Kambi emphasizes that flexibility, as its partners can present a different appearance from one another to consumers, even if the odds and options themselves may be the same. The operators all have the ability to adjust lines individually, but the tweaks may not be frequent or substantial and Kambi does not necessarily track them, Meltzer said.

“We will certainly give proactive advice and tools, but we leave it with them,” he maintained.

Kambi says it only profits when its partners do

Ultimately, Kambi has equal interest with operators in seeing bettors satisfied with their experience, but at odds and prices that ensure the house comes out ahead.

“If they don’t make any money, we don’t make any money either. That’s the way we operate,” Meltzer said of the financial arrangements involved, without divulging details.

The company has 800 employees around the world, some of them now based in a Philadelphia office that opened in June. The company anticipates that American business could account for more than half of its revenue within three years as it continues entering new states with the help of its long-armed partners.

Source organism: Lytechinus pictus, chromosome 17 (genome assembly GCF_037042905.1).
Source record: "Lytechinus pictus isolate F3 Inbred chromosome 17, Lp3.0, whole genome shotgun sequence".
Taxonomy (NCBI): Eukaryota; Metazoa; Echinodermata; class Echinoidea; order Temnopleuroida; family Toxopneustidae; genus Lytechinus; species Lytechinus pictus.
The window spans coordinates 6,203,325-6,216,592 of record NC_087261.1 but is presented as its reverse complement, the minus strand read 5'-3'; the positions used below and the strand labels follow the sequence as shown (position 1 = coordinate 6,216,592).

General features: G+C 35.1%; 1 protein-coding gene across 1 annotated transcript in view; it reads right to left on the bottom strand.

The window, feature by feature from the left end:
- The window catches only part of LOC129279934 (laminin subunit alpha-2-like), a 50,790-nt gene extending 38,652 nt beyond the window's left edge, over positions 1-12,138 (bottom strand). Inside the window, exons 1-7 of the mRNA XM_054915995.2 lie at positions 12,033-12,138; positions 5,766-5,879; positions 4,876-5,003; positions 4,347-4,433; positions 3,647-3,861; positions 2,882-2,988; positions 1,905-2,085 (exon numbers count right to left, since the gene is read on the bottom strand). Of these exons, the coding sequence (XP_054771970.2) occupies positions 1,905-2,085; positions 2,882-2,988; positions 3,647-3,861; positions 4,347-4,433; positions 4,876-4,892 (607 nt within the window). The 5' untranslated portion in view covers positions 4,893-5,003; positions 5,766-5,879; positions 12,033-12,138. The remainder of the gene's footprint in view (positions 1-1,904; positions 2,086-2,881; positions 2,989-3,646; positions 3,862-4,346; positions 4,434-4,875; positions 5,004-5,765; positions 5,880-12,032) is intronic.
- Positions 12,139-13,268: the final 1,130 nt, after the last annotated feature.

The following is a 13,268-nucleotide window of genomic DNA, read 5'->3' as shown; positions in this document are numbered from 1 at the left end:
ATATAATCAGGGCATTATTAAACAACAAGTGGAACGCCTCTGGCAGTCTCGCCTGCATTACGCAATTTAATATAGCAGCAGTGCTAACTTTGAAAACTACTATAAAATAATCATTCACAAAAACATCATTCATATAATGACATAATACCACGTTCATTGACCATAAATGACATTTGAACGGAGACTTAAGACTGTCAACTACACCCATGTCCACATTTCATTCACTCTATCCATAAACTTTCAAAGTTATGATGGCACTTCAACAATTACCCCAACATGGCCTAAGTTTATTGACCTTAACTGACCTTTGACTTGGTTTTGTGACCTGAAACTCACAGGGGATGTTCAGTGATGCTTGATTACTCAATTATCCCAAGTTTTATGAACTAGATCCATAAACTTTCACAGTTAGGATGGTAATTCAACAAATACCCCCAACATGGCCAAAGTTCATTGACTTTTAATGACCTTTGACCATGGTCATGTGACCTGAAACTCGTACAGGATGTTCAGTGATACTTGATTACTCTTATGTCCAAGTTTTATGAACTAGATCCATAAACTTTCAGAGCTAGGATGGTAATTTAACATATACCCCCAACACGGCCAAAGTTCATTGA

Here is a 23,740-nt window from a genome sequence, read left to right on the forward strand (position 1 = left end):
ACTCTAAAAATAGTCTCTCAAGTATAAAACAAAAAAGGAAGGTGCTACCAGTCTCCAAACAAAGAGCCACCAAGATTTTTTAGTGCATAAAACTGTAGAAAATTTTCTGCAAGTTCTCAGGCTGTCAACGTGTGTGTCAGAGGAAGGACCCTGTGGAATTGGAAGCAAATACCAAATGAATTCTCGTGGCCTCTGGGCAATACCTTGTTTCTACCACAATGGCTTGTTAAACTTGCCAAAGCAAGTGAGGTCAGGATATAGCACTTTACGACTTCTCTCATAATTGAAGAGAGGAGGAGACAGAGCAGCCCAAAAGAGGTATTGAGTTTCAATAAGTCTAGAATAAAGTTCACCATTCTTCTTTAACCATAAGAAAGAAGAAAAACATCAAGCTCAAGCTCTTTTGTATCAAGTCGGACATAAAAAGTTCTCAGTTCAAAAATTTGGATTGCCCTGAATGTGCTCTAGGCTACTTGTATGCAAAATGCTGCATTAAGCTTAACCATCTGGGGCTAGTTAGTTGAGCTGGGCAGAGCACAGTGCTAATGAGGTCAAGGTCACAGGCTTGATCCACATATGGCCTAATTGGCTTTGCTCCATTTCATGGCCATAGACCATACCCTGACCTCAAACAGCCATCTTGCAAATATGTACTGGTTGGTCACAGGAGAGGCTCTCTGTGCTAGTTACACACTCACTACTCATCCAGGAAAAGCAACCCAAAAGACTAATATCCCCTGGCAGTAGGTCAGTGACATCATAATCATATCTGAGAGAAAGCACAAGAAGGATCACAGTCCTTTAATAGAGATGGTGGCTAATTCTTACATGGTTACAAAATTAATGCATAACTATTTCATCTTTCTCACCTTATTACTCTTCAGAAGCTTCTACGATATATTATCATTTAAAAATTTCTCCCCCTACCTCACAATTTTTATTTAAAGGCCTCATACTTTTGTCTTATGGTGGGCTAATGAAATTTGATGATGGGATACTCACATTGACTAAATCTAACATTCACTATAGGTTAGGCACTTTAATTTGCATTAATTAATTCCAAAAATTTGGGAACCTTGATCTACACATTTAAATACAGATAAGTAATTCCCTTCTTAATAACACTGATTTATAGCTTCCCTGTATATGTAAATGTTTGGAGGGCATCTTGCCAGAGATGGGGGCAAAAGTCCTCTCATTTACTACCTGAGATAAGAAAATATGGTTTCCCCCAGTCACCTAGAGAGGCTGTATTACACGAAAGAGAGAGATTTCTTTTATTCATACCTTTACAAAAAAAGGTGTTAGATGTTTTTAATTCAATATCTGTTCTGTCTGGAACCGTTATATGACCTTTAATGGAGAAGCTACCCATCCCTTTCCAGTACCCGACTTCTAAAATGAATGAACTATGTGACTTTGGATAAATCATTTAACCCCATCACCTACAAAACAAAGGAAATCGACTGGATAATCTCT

“Clearly they’ve done very well securing multiple partners in the U.S. market who are quite big names,” said James Kilsby, managing partner of Gambling Compliance, an independent research service.

He noted, however, that it may hard for Kambi to duplicate elsewhere the dominance it has shown in Pennsylvania. It had fortuitous pre-existing relationships with multiple companies that now have big roles in Pennsylvania, such as Rush Street, DraftKings, and Unibet.

“Kambi’s really strong foothold in Pennsylvania is in some respects a reflection of the operators in the state,” said Kilsby, noting Pennsylvania’s cap of one skin per operator also creates a more limited market for its competitors to enter.